I agree with you that science cannot prove that the soul does not exist. However, I think it is beyond reasonable doubt, given the phenomenal success of molecular biology in the last half century, that the soul, if it exists, is not life, because we know what life is. Life is a suite of physical processes, not an unchanging essence. It follows that, if there is a soul, we cannot conclude that, just because a human organism is alive, it has been ensouled. So the adage “science shows that life begins at conception” has no bearing on when a human soul might enter the body, and so implies nothing about soul-based claims to human rights.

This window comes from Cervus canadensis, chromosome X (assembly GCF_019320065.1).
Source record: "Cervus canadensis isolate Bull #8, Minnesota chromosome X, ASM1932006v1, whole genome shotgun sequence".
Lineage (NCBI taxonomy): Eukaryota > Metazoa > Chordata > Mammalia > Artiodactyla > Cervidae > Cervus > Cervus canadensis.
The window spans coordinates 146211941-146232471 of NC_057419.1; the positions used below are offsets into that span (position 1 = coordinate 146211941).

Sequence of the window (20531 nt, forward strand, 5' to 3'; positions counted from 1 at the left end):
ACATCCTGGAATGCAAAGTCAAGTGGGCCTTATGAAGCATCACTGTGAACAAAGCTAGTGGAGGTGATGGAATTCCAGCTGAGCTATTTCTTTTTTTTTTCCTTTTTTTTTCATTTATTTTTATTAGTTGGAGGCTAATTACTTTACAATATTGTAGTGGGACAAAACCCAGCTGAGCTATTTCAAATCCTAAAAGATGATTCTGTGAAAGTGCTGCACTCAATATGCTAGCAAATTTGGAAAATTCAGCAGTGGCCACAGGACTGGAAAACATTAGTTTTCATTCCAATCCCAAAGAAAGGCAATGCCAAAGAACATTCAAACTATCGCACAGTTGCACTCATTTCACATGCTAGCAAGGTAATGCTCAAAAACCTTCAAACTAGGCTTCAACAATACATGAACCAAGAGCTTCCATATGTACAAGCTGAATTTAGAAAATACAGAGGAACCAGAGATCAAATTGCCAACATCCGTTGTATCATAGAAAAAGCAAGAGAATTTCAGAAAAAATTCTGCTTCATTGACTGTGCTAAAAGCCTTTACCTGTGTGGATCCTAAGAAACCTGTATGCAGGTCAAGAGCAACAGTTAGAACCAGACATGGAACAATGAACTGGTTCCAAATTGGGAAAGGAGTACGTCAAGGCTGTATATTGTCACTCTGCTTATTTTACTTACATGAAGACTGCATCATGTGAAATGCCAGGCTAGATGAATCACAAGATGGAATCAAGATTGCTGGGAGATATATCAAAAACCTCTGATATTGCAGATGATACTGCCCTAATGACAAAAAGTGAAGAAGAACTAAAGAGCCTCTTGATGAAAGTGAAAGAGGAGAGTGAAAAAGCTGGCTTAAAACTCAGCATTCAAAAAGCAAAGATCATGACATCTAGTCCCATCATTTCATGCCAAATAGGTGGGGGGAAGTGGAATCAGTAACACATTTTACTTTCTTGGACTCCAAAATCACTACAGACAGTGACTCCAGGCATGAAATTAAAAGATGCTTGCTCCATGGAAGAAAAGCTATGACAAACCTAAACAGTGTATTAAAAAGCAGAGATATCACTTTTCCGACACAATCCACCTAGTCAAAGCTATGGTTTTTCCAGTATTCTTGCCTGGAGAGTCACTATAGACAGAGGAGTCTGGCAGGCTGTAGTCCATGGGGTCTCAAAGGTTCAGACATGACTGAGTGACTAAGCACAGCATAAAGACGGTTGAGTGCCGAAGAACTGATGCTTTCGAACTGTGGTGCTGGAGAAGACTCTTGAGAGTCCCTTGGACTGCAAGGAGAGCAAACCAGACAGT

You say, of my claim that human beings are modes and not substances: “if you replace every piece of wood on the deck of a house, do you have the same deck afterwards? Not really. Although it may look identical to the original deck, the parts are different, and there is no inner substance with which to retain identity.” This is just to say that, if you assume that the only kind of identity is the kind found in a substance-based ontology, then modes don’t retain identity. However, there is no reason to stick with this assumption. The world we live in shows continuity within change. Most entities familiar to us are best described as open systems: the sun, a waterfall, a tree. These are systems which maintain their structures while energy and matter flow through them. The biological theorist Ludwig von Bertalanffy made a career promoting the concept of open systems. Likewise, Ilya Prigogine, the Nobel Prize-winning physicist, whose field was non-equilibrium thermodynamics, explained self-organization in open systems. Living organisms are best understood in this framework. They are not the same over time if this means nothing flows in and nothing flows out. But then they wouldn’t be alive. The idea of constancy without change is the antithesis of life. It shouldn’t be a surprise that ancient philosophers and theologians didn’t get this. But what is keeping you from doing so?